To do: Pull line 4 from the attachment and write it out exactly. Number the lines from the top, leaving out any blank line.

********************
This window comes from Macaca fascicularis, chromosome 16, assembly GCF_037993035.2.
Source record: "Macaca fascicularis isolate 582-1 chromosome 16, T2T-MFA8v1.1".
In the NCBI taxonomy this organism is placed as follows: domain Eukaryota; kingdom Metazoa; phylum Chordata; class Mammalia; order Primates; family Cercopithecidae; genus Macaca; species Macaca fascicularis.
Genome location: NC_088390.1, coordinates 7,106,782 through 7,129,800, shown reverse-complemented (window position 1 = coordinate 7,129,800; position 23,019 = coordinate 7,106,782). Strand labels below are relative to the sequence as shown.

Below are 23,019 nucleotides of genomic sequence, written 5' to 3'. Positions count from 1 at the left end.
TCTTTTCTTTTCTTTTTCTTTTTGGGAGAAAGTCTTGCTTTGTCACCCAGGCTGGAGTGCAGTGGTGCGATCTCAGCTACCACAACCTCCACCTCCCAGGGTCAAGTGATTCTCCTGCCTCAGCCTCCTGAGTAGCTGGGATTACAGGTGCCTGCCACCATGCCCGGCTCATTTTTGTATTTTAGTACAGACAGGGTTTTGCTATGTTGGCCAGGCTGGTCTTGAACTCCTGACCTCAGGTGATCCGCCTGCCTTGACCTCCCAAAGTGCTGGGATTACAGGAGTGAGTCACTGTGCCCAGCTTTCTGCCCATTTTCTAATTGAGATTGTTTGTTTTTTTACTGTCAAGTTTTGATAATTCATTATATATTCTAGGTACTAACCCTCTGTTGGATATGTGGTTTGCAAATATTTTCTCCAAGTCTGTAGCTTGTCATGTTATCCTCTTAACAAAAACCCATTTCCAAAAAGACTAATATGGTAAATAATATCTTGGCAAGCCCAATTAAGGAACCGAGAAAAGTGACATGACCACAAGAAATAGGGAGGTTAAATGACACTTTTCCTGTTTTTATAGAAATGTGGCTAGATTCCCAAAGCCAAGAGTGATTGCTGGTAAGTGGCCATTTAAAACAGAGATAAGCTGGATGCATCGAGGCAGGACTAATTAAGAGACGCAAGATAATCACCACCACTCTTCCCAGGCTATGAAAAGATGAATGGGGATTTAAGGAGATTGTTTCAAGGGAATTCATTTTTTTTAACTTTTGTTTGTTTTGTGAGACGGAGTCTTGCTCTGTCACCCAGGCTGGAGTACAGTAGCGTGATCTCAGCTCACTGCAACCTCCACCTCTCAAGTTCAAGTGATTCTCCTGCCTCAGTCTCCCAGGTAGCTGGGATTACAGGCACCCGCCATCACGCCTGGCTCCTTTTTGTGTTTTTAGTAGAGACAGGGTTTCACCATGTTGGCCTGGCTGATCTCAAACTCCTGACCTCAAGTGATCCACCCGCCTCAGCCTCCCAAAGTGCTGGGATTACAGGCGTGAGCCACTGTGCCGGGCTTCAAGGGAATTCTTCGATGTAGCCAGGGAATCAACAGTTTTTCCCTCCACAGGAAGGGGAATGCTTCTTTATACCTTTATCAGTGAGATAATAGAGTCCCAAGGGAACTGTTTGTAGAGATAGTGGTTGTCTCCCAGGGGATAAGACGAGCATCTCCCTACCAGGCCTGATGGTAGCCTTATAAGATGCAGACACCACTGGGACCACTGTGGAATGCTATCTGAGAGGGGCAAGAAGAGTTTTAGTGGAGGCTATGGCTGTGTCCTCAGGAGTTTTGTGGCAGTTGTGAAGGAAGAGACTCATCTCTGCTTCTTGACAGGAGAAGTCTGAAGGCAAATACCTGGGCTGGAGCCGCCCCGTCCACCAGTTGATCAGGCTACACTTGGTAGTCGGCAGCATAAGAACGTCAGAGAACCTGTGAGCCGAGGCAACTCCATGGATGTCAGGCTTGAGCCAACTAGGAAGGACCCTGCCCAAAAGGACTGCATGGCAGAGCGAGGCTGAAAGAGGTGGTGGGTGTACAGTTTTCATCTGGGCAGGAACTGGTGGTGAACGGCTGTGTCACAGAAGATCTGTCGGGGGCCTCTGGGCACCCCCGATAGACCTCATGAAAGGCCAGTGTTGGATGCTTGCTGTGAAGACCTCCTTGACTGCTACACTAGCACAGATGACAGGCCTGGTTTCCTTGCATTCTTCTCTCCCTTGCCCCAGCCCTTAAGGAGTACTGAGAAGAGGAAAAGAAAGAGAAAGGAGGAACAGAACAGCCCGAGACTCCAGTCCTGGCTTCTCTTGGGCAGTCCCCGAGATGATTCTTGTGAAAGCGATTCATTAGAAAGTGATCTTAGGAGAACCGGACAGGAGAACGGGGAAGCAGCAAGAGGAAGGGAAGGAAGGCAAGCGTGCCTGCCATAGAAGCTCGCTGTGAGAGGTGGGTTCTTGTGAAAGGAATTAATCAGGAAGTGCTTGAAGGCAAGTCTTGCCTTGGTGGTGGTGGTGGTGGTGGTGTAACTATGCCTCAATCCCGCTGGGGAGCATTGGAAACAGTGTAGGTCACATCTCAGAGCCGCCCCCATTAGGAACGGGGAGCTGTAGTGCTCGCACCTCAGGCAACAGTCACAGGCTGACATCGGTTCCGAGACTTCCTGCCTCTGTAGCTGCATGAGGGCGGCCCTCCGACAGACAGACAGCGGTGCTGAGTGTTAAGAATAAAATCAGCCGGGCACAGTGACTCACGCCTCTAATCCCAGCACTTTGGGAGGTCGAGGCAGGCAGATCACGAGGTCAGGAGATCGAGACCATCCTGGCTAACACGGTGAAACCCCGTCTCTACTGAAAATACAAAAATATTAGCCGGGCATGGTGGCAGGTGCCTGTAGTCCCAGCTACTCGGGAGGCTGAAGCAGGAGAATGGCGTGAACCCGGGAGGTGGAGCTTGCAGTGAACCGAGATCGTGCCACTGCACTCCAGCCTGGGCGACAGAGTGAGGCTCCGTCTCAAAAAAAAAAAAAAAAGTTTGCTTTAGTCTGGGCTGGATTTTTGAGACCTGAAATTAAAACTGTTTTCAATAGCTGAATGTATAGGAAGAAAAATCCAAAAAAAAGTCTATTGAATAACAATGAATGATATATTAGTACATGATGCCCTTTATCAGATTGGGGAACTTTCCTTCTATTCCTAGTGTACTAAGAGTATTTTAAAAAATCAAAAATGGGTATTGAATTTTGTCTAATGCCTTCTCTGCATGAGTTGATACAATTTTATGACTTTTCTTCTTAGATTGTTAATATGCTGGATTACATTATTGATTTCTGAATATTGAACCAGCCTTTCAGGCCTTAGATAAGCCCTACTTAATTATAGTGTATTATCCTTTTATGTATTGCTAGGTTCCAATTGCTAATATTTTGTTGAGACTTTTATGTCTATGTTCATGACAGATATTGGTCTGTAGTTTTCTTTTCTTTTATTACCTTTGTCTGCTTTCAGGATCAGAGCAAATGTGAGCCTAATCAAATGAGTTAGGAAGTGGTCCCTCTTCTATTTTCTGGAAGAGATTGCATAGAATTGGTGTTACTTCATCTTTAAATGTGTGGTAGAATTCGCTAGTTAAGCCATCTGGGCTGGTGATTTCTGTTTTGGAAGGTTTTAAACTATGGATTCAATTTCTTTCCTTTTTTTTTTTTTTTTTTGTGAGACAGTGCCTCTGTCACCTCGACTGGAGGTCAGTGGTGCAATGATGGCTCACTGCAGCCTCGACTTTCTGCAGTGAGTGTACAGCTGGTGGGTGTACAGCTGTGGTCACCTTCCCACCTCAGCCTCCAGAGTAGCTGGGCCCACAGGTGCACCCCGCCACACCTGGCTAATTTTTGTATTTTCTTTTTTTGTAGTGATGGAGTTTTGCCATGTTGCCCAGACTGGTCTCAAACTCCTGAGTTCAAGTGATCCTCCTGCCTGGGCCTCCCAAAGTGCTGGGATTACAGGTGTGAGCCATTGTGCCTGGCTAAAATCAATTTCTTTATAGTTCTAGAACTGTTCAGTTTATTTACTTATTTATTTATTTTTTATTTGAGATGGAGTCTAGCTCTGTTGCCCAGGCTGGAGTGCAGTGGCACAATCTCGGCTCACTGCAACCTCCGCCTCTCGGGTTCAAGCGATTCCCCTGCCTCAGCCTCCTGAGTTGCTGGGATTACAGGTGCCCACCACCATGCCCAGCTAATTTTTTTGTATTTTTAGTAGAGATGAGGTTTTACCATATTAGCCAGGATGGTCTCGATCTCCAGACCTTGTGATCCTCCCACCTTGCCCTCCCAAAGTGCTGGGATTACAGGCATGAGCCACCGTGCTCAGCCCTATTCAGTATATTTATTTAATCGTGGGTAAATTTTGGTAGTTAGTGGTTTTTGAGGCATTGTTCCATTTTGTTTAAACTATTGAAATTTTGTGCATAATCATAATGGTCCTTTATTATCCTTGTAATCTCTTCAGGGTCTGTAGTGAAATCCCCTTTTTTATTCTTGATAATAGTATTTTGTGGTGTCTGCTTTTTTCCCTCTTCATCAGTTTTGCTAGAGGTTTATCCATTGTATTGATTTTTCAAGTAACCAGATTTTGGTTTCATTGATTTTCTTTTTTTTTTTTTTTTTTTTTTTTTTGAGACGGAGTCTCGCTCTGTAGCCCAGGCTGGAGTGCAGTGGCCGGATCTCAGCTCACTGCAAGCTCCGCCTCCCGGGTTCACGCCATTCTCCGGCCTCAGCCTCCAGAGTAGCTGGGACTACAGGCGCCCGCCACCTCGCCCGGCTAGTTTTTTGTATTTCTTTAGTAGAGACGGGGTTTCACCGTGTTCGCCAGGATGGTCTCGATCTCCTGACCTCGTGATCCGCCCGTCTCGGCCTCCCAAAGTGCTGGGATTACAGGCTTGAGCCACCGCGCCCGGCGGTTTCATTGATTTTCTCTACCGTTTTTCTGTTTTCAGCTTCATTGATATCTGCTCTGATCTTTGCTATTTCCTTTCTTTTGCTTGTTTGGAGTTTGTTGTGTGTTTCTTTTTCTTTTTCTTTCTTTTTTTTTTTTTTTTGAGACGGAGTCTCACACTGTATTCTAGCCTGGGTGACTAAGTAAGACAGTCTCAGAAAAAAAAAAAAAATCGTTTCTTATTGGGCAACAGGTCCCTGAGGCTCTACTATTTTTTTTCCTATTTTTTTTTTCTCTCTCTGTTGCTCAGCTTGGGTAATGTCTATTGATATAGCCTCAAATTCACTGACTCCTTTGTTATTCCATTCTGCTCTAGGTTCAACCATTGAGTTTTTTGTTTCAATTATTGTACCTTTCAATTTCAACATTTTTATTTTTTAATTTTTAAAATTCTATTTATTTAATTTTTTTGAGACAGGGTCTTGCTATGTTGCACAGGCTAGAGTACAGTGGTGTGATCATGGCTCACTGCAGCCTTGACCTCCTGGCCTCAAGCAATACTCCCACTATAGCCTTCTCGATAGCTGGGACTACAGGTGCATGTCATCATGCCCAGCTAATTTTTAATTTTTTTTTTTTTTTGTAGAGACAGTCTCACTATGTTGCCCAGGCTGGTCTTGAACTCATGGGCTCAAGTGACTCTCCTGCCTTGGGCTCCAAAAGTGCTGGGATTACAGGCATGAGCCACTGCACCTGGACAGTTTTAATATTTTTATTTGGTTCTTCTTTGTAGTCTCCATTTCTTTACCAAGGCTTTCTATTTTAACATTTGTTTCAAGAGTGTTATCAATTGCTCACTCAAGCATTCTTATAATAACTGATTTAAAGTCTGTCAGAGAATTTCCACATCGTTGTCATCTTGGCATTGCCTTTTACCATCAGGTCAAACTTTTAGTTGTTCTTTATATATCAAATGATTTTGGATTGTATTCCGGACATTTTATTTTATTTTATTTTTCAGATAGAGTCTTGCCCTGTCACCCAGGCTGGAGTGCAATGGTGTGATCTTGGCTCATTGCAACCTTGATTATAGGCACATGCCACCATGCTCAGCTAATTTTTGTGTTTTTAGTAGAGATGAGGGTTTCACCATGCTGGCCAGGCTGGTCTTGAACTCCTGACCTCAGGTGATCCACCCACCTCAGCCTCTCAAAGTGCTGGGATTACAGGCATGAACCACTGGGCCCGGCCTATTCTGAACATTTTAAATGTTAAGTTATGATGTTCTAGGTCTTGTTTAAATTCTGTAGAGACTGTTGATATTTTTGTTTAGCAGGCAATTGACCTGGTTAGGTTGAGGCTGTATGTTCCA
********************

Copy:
Genome location: NC_088390.1, coordinates 7,106,782 through 7,129,800, shown reverse-complemented (window position 1 = coordinate 7,129,800; position 23,019 = coordinate 7,106,782). Strand labels below are relative to the sequence as shown.